Fans will undoubtedly spend the week trying to unpack the latest episode of Game of Thrones, particularly the miraculous white horse that appeared to carry Arya away at the end.
Warning! Spoilers for Game of Thrones through Season 8, Episode 5 lie ahead!
It was a jam-packed week in Westeros, where political intrigue sparked a literal firestorm in King's Landing that could not be put out. As the city burned, Arya hurried to get to Queen Cersei, hoping for her revenge. However, she was stopped and turned back by the words of Sandor "The Hound" Clegane, and instead ran off saving people while trying to escape the city.
Arya's turn from vengeful assassin to medieval super hero was actually one of the best-developed turns of the season, many fans agreed. Since returning to Winterfell she has regained much of her humanity, and her focus on the "pack" rather than the "lone wolf" speaks to her newfound compassion and priorities.
That said, the white horse that picked Arya up remains a head-scratcher. The animal was clearly very symbolic, appearing as if from nowhere on a ruined street, its white fur catching the sunlight. Fans had a lot of ideas about what the horse was meant to represent, ranging from jokes to deep biblical analogies.
"Bran called Arya an Uber," one fan joked simply.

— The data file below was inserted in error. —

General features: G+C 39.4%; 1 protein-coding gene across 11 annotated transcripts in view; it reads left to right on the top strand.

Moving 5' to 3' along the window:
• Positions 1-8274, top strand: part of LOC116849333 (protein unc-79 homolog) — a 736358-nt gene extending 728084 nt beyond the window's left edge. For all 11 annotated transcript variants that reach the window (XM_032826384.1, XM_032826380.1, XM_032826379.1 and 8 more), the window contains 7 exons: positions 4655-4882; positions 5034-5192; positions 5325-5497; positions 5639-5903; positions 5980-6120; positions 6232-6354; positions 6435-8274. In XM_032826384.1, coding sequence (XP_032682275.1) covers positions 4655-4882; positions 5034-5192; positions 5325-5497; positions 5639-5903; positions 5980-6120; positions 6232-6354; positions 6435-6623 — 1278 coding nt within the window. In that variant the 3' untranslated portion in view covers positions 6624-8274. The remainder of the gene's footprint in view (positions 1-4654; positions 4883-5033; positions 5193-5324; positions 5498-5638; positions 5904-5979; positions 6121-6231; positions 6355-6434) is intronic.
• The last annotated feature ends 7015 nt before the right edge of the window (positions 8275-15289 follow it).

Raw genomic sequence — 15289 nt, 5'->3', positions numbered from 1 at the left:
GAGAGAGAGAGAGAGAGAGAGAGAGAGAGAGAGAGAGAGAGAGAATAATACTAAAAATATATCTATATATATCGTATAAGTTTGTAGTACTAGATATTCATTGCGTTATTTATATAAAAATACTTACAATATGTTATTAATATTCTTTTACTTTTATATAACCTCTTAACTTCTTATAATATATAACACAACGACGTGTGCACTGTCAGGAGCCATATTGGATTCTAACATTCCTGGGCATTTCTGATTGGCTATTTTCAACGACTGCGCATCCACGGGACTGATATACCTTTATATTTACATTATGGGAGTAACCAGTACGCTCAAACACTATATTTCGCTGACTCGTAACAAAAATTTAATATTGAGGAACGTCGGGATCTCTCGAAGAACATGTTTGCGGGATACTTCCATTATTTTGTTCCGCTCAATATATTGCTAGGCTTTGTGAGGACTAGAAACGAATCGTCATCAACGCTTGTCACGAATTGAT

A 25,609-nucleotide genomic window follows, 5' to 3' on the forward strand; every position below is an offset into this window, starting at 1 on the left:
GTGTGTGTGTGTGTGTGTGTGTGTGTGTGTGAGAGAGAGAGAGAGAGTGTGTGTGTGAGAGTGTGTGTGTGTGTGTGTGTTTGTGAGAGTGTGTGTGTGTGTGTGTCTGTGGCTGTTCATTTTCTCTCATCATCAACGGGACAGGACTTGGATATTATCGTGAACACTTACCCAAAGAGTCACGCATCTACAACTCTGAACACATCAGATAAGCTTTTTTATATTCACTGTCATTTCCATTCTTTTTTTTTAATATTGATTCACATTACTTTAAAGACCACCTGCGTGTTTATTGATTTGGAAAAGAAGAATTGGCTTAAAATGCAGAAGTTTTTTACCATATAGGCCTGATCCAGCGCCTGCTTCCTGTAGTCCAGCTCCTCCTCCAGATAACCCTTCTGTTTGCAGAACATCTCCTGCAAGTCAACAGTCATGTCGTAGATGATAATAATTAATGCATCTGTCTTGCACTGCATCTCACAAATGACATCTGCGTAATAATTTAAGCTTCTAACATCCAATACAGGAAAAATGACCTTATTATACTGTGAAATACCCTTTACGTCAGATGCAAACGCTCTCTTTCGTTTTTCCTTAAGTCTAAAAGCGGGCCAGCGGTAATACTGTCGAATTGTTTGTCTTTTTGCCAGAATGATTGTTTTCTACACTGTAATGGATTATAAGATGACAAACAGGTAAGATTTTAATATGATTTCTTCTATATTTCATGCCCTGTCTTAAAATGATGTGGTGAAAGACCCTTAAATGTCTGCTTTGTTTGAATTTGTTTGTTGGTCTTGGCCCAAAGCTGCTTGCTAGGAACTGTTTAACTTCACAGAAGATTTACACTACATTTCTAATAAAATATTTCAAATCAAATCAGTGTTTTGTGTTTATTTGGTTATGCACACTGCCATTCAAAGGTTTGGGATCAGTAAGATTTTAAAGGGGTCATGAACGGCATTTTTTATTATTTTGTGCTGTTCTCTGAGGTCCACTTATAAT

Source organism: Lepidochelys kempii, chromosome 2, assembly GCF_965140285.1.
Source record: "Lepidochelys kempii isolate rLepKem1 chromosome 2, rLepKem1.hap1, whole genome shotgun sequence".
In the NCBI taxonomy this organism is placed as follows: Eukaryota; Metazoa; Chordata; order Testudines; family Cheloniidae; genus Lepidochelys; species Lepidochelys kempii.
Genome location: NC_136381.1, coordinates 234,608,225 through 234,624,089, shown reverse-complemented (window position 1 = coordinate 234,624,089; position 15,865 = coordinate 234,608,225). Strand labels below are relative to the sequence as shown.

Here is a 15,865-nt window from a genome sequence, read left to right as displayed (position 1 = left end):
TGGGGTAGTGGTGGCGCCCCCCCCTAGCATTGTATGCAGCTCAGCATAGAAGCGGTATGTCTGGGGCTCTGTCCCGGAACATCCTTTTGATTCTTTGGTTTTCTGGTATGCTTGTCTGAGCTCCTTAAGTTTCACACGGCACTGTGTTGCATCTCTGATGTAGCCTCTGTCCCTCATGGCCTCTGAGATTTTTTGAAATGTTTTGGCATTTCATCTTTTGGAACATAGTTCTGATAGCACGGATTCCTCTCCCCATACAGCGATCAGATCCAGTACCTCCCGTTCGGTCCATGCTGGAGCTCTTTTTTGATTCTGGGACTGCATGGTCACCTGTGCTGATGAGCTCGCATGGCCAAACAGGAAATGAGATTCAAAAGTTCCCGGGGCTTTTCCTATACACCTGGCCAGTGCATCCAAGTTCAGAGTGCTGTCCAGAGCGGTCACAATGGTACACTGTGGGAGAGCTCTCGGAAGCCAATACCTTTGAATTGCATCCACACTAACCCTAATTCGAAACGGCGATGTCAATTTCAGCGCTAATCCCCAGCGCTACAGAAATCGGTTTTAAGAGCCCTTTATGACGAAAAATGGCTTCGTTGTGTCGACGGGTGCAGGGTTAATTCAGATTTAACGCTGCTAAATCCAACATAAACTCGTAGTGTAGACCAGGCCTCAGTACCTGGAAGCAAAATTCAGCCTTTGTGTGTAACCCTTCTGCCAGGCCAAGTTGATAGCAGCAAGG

"Gandalf said 'save Arya,'" wrote another, with a photo of Gandalf and Shadowfax from Lord of the Rings.
Many users quoted a bible verse from Revelations 6:8, reading: "I looked, and behold, an ashen horse; and he who sat on it had the name Death." They reasoned that this was Arya's final transformation into a servant of the Many-Faced God, and she would bring death to Daenerys.
Still other users noted a parallel to the novels that form the source material of the show. In the books, a plague called "the pale mare" ravaged the city of Mereen while Daenerys was ruling it, taking out many civilians and soldiers in her armies, weakening her forces against outside attacks.
Daenerys is warned of the pale mare in the books by the sorceress, Quaithe.
"The glass candles are burning. Soon comes the pale mare, and after her the others. Kraken and dark flame, lion and griffin, the sun's son and the mummer's dragon. Trust none of them. Remember the Undying. Beware the perfumed seneschal," she says.
It could be that this is a subtle nod to the books, indicating that Arya will be the new "pale mare" for Daenerys — an unstoppable force that her dragon fire can't burn away.
The one thing they did well in this season is the Arya & Sandor Arc.
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There are many other interpretations of the strange horse, but it is unlikely we will see a straightforward explanation in the final episode. Game of Thrones has crammed a lot of story into a shortened season, and some fans are disappointed in the pacing overall.